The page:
Hi, I'm a partner at Redpoint
. I invest in Series A and B SaaS companies. I write daily, data-driven blog posts about key questions facing startups. I co-authored the
book, Winning with Data
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Over the last few days, I've been reading Shoe Dog, Phil Knight's autobiographical tale describing the formation of Nike, and I think it might be one of the very best founding stories I've read. Easy to read, brimming with passion, full of harrowing business crises, the book is an inspiration to anyone who has a crazy idea and commits to persevering.
I've been struggling with the right way to enable commenting on this blog for a long time. In 2013, I wrote a post called Letter to the Editor about my challenges with comments. Several months ago, I deployed a chat widget at the bottom off this page as an experiment. Here are my observations so far.
Most SaaS companies dream of attaining the $100M ARR mark. The very fastest attain the goal in 6-7 years. Last week, Workday halted trading to announce it had signed Walmart as a customer. Brian White, research analyst at Drexel Hamilton investment bank, estimated this one customer could generate $100M-$200M per year for Workday in recurring revenue - a single customer.
During my first few weeks at Google, I read through the internal resumes of my new colleagues, which detailed their work and promotion paths. Google promoted people quickly. Some college graduates who had distinguished themselves had been promoted every quarter for more than a year, and were managers, senior managers, even directors. And I wanted the same type of trajectory.
Calendars contain one of the under-studied data sets within companies. How we spend our days, is of course, how we spend our lives, wrote Anne Dillard. How we spend our days at work determines what we and the company ultimately achieve.
The fundraising market is in flux. The data indicates that it is certainly reverting to the mean after two record years in 2014 and 2015. Late stage market dynamics are changing as hedge funds and mutual funds seek other areas to invest. In 2017, there will be a lot of comparison between the prices public bound companies fetch at IPO compared to the last round private valuations as the public window opens. Given all that change, which early round will be the hardest to raise for founders in 2017?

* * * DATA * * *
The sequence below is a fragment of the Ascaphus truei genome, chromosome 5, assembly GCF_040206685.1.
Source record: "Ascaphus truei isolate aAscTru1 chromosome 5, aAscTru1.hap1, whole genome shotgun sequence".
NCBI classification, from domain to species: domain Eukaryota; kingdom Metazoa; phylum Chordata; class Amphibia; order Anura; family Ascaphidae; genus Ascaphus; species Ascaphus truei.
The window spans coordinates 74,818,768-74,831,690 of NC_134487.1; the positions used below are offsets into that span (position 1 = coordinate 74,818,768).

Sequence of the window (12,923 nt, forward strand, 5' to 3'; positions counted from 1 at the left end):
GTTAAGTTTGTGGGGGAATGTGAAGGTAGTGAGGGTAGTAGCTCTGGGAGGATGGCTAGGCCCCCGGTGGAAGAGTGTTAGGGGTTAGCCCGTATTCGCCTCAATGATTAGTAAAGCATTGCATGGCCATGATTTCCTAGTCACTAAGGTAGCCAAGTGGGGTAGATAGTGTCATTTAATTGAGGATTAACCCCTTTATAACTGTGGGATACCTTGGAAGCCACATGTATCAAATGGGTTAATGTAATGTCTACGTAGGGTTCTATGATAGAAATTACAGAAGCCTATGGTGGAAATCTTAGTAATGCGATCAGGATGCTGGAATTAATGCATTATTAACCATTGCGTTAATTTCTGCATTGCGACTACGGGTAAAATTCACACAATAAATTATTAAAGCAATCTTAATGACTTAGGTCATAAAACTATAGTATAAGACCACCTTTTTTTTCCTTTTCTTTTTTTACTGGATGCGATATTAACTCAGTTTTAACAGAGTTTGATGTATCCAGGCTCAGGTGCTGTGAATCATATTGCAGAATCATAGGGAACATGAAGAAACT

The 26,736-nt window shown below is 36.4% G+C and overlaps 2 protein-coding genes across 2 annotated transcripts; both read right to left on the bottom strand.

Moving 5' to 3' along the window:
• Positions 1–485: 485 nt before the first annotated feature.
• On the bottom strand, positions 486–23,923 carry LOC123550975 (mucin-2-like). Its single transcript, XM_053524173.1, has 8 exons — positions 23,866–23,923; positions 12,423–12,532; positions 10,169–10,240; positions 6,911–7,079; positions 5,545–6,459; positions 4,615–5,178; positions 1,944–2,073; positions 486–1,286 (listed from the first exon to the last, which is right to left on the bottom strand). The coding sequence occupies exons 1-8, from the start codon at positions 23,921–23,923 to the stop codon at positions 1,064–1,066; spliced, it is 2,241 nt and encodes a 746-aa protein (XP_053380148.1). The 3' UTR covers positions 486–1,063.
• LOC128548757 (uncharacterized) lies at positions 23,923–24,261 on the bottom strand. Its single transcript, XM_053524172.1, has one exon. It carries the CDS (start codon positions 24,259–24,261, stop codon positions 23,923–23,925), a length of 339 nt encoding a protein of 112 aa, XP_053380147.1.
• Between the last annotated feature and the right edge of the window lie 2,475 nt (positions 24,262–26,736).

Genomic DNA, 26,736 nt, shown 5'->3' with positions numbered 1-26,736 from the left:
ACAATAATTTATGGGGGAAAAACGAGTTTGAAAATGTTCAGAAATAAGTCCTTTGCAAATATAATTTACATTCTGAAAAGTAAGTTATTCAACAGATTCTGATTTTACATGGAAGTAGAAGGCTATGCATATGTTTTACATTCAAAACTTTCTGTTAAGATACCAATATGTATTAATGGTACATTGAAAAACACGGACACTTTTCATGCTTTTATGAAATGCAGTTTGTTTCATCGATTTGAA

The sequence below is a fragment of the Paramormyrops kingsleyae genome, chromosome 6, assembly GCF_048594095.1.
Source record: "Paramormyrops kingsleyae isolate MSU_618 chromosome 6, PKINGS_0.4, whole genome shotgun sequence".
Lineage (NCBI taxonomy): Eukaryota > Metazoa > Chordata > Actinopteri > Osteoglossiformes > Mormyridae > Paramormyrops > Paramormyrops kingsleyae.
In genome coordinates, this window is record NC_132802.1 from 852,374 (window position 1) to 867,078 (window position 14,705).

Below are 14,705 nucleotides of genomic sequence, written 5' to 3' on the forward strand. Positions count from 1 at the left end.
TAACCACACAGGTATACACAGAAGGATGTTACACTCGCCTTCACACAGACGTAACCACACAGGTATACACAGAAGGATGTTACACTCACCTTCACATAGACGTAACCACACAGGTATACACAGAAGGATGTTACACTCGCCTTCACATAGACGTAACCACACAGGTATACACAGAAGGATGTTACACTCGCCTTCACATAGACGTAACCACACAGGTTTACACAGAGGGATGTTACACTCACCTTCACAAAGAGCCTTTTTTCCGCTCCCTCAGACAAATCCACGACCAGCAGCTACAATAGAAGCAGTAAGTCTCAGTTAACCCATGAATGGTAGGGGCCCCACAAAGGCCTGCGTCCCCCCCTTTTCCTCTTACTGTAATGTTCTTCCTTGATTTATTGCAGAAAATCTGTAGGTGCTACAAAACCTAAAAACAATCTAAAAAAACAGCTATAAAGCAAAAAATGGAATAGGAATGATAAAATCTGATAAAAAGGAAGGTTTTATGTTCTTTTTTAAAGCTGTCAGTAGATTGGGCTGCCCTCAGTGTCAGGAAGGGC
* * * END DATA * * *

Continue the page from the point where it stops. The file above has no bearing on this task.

Founded in 2008, AppDynamics is a leader in the application performance management space. AppDynamics technology helps engineers determine how software applications behave as users interact with them. Based in San Francisco, AppDynamics employs about 1200 people and has raised approximately $315M to date. The company filed their S-1 recently to take the company public. Let's look at some of the key metrics and then compare AppDynamics to NewRelic, a close competitor which went public in late 2014.
The end of the year is fast approaching. Time for some quantitative analysis of the content that readers liked the best this year.
Australia, Canada, Israel, China, India. SaaS startups are thriving in these countries and many more. Next generation software companies hail from many different parts of the world, and some of them are worth billions of dollars. Shopify and Hootsuite in Canada. Atlassian in Australia. Xero in New Zealand, just to name a few. As these successful startups have boomed, how has the early stage fundraising market for them evolved?
SaaS startups often find themselves in one of three different states when contemplating their burn rate. The first is the David Farragut strategy. Damn the burn rate, full speed ahead. The second is the conservative approach - attaining profitability using only the cash on the balance sheet. Those two are easy. Circumstances dictate the respective aggression or conservatism. Lots of cash or not so much. The more complicated state is the one in between, and that is the one that most SaaS startup operate within.